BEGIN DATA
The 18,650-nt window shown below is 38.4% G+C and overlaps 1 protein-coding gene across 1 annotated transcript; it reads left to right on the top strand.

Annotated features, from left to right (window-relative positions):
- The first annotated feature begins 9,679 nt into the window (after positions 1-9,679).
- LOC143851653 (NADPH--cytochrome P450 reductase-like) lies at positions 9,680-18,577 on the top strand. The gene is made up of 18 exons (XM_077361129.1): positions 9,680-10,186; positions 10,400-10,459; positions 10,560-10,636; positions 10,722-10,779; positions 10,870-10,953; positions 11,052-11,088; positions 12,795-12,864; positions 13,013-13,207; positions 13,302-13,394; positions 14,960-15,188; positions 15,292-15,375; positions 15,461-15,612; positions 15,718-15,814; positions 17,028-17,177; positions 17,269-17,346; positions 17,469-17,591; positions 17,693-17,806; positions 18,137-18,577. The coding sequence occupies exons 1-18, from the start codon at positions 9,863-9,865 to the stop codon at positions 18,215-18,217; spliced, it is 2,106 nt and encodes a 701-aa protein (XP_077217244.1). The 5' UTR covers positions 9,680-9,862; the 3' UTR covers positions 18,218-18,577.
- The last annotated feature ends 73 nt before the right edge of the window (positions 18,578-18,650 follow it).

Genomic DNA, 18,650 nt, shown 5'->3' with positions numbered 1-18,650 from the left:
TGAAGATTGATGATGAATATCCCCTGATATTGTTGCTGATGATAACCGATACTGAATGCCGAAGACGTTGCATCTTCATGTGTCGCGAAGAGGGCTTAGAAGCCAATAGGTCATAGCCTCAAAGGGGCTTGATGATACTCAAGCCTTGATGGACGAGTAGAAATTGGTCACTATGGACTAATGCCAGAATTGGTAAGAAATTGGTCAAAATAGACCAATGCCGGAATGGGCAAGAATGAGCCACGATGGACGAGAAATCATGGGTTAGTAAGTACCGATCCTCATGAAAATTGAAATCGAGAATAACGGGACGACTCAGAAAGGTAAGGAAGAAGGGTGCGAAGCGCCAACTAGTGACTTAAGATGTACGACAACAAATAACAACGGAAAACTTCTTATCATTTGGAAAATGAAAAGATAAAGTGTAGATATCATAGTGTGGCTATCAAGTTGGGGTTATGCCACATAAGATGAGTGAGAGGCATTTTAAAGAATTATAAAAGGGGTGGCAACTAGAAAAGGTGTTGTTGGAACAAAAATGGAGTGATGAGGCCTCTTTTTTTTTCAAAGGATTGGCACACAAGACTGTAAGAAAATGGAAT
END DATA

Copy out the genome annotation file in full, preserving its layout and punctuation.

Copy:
The 18,650-nt window shown below is 38.4% G+C and overlaps 1 protein-coding gene across 1 annotated transcript; it reads left to right on the top strand.

Annotated features, from left to right (window-relative positions):
- The first annotated feature begins 9,679 nt into the window (after positions 1-9,679).
- LOC143851653 (NADPH--cytochrome P450 reductase-like) lies at positions 9,680-18,577 on the top strand. The gene is made up of 18 exons (XM_077361129.1): positions 9,680-10,186; positions 10,400-10,459; positions 10,560-10,636; positions 10,722-10,779; positions 10,870-10,953; positions 11,052-11,088; positions 12,795-12,864; positions 13,013-13,207; positions 13,302-13,394; positions 14,960-15,188; positions 15,292-15,375; positions 15,461-15,612; positions 15,718-15,814; positions 17,028-17,177; positions 17,269-17,346; positions 17,469-17,591; positions 17,693-17,806; positions 18,137-18,577. The coding sequence occupies exons 1-18, from the start codon at positions 9,863-9,865 to the stop codon at positions 18,215-18,217; spliced, it is 2,106 nt and encodes a 701-aa protein (XP_077217244.1). The 5' UTR covers positions 9,680-9,862; the 3' UTR covers positions 18,218-18,577.
- The last annotated feature ends 73 nt before the right edge of the window (positions 18,578-18,650 follow it).

Genomic DNA, 18,650 nt, shown 5'->3' with positions numbered 1-18,650 from the left:
TGAAGATTGATGATGAATATCCCCTGATATTGTTGCTGATGATAACCGATACTGAATGCCGAAGACGTTGCATCTTCATGTGTCGCGAAGAGGGCTTAGAAGCCAATAGGTCATAGCCTCAAAGGGGCTTGATGATACTCAAGCCTTGATGGACGAGTAGAAATTGGTCACTATGGACTAATGCCAGAATTGGTAAGAAATTGGTCAAAATAGACCAATGCCGGAATGGGCAAGAATGAGCCACGATGGACGAGAAATCATGGGTTAGTAAGTACCGATCCTCATGAAAATTGAAATCGAGAATAACGGGACGACTCAGAAAGGTAAGGAAGAAGGGTGCGAAGCGCCAACTAGTGACTTAAGATGTACGACAACAAATAACAACGGAAAACTTCTTATCATTTGGAAAATGAAAAGATAAAGTGTAGATATCATAGTGTGGCTATCAAGTTGGGGTTATGCCACATAAGATGAGTGAGAGGCATTTTAAAGAATTATAAAAGGGGTGGCAACTAGAAAAGGTGTTGTTGGAACAAAAATGGAGTGATGAGGCCTCTTTTTTTTTCAAAGGATTGGCACACAAGACTGTAAGAAAATGGAAT